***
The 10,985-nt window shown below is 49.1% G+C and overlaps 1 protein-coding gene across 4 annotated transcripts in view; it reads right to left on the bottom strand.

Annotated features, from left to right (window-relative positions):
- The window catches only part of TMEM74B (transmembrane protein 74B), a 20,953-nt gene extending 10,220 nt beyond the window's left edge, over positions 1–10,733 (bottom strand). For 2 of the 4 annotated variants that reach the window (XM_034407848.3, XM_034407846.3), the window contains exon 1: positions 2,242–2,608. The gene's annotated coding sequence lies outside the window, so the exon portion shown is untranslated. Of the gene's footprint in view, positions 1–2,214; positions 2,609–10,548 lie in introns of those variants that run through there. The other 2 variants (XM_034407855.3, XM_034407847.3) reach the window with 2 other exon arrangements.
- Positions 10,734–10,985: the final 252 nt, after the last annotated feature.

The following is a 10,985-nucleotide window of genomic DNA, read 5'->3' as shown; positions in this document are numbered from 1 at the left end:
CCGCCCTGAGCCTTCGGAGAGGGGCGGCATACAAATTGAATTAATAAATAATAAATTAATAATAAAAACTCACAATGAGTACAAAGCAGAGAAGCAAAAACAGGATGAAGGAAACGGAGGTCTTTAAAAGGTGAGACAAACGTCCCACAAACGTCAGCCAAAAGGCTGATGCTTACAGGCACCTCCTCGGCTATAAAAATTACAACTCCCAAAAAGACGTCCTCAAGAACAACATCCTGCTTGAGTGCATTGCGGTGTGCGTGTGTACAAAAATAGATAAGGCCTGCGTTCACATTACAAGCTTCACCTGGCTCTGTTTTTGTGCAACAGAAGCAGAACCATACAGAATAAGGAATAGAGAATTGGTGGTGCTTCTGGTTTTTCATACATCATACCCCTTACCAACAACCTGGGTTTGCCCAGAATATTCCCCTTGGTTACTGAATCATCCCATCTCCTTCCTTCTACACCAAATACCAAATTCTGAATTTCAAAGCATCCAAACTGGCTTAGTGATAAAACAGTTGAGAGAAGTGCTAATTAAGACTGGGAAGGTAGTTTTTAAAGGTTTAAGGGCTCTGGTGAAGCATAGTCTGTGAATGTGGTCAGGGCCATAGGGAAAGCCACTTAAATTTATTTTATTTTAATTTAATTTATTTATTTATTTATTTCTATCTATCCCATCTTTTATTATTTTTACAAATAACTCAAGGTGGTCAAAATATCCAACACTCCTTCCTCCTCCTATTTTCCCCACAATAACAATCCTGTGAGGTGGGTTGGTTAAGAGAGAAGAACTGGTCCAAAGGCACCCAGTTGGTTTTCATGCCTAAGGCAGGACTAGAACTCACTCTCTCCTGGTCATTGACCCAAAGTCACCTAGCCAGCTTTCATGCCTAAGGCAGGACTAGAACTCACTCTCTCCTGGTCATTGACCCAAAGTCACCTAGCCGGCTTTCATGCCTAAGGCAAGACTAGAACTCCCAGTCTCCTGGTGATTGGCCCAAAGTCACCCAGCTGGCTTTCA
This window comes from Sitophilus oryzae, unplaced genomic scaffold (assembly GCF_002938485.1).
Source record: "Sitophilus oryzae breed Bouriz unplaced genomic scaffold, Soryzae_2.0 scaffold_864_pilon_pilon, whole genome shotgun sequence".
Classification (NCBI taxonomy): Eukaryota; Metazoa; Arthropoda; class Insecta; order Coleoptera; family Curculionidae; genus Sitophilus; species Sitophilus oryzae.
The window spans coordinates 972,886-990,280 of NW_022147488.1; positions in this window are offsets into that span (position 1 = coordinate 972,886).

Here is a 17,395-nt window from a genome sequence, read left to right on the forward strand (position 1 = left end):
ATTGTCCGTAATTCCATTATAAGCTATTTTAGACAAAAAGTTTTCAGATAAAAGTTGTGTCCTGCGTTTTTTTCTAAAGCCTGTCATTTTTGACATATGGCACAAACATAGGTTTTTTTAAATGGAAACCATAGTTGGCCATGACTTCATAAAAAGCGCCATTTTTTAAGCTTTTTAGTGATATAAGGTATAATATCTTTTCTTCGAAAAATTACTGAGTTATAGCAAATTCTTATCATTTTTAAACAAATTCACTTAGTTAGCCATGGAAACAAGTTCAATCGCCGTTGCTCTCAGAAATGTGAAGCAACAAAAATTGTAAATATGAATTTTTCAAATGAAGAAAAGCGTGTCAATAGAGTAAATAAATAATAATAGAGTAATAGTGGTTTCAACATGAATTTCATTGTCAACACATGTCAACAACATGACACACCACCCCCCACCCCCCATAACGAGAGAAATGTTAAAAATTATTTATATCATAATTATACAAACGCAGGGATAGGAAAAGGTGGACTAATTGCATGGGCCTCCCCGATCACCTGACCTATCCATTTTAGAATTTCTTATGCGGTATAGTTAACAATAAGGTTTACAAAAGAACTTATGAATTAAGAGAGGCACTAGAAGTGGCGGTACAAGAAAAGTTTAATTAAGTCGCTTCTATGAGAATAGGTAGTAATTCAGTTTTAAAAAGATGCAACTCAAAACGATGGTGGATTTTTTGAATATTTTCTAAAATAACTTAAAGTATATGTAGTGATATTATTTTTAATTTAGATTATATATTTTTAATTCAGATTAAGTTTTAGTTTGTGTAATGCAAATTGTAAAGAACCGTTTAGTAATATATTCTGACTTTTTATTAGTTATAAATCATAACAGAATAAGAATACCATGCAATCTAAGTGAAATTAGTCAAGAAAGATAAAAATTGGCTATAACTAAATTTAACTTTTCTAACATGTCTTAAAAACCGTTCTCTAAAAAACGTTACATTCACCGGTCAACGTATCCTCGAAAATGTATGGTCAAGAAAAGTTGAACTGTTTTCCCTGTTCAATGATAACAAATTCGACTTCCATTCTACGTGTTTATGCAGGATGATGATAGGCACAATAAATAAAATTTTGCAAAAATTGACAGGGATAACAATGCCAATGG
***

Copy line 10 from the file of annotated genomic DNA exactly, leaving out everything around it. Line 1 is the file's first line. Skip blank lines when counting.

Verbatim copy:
The window spans coordinates 972,886-990,280 of NW_022147488.1; positions in this window are offsets into that span (position 1 = coordinate 972,886).